Shafter604th in 1898Maj. Gen. William Rufus Shafter’s forces took Santiago (and hence helped end the Spanish-American War) in 1898.
Destry636th in 1964The short-lived 1964 show Destry was a spin-off of the 1939 film “Destry Rides Again.”
Sonji638th in 1966In 1966, Muhammad Ali and his first wife, Sonji Roi, divorced.
Sheilah665th in 1955Sheilah Graham Westbrook (1904-1988) was a gossip columnist during Hollywood’s “Golden Age.”
Clarisa665th in 1994The 1993 Mexican telenovela Clarisa featured a main character named Clarisa. (Another possible factor: The popular Nickelodeon sitcom Clarissa Explains it All (1991-1994) won an Emmy in 1994.
Tatia670th in 1966A notable 1965 episode of the TV show I Spy (1965-1968) featured a character named Tatia Loring.
Alexandr676th in 1989Typo*
Cinnamon700th in 1969The first 3 seasons of the Mission: Impossible TV series (1966-1973) featured a character named Cinnamon Carter. (That’s what put Cinnamon on the map.) Early in 1969, “Cinnamon” by Derek (a.k.a. Johnny Cymbal) was an actual one-hit wonder that peaked at #11 on the Billboard Hot 100. Later the same year, “Cinnamon Girl” by Neil Young was released.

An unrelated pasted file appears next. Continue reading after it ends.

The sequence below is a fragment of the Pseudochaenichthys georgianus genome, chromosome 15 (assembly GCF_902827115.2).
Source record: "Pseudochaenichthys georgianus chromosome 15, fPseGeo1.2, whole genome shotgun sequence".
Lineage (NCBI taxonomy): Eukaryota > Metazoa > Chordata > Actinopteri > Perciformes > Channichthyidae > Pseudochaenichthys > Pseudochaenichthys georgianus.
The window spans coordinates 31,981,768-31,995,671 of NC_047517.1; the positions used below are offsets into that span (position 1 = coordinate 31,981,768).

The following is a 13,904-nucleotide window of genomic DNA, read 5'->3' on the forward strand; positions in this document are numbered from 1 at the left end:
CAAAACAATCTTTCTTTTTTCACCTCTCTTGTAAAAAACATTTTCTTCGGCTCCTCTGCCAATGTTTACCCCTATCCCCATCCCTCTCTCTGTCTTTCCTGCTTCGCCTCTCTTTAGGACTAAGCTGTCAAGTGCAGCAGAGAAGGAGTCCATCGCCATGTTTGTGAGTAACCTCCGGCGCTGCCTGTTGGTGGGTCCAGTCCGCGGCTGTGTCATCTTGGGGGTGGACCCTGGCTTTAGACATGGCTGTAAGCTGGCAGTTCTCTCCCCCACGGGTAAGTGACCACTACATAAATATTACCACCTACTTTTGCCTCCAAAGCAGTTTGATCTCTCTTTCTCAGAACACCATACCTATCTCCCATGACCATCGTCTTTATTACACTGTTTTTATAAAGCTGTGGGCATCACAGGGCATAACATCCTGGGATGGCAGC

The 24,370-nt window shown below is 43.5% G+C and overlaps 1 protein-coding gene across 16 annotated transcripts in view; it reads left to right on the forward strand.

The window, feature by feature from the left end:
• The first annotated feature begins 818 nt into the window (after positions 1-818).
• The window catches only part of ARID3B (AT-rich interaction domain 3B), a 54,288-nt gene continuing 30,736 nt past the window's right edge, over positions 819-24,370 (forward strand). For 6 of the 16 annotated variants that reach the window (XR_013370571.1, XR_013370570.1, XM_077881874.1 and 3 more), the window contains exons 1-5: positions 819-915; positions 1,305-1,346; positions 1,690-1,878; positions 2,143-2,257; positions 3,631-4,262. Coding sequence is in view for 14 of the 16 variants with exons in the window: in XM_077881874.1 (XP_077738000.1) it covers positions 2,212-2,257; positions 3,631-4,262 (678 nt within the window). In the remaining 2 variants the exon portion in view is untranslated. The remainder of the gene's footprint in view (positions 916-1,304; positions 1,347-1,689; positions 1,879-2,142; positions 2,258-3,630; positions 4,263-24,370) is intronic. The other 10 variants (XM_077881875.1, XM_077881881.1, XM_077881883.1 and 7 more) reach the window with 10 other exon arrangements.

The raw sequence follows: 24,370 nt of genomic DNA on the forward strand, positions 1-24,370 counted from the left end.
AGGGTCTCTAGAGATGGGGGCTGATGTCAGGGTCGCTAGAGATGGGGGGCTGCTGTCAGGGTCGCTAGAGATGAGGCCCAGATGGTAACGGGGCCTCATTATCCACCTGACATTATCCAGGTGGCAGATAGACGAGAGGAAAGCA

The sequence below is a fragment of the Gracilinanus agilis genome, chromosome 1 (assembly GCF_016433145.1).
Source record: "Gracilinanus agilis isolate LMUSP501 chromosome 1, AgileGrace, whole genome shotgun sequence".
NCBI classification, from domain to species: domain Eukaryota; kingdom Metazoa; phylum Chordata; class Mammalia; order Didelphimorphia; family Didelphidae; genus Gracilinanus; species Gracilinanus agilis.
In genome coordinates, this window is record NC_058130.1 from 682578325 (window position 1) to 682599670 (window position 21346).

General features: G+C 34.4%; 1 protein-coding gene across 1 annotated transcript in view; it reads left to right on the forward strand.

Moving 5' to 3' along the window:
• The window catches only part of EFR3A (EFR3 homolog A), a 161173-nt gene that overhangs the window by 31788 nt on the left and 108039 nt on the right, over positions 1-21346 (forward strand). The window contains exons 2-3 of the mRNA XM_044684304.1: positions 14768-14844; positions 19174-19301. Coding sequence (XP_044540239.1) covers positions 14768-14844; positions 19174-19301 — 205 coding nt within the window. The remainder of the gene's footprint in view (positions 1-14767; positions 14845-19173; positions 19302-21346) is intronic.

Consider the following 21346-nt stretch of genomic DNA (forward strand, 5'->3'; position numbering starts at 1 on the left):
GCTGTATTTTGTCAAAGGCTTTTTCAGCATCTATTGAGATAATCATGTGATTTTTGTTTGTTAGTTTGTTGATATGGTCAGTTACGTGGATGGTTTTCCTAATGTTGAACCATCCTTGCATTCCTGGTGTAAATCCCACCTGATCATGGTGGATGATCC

Beyonce700th in 2001Destiny’s Child (featuring Beyoncé Knowles) won two Grammy Awards in 2001.

I didn’t include single-appearance names from the 1880s (like Manerva, Zilpah, Worley, Ambers, Orilla, and Simona), and it’s too early to include names from the 2006 data (Addisyn, Krish, Yandel, Rihanna).

*Here’s more about those typos from 1989.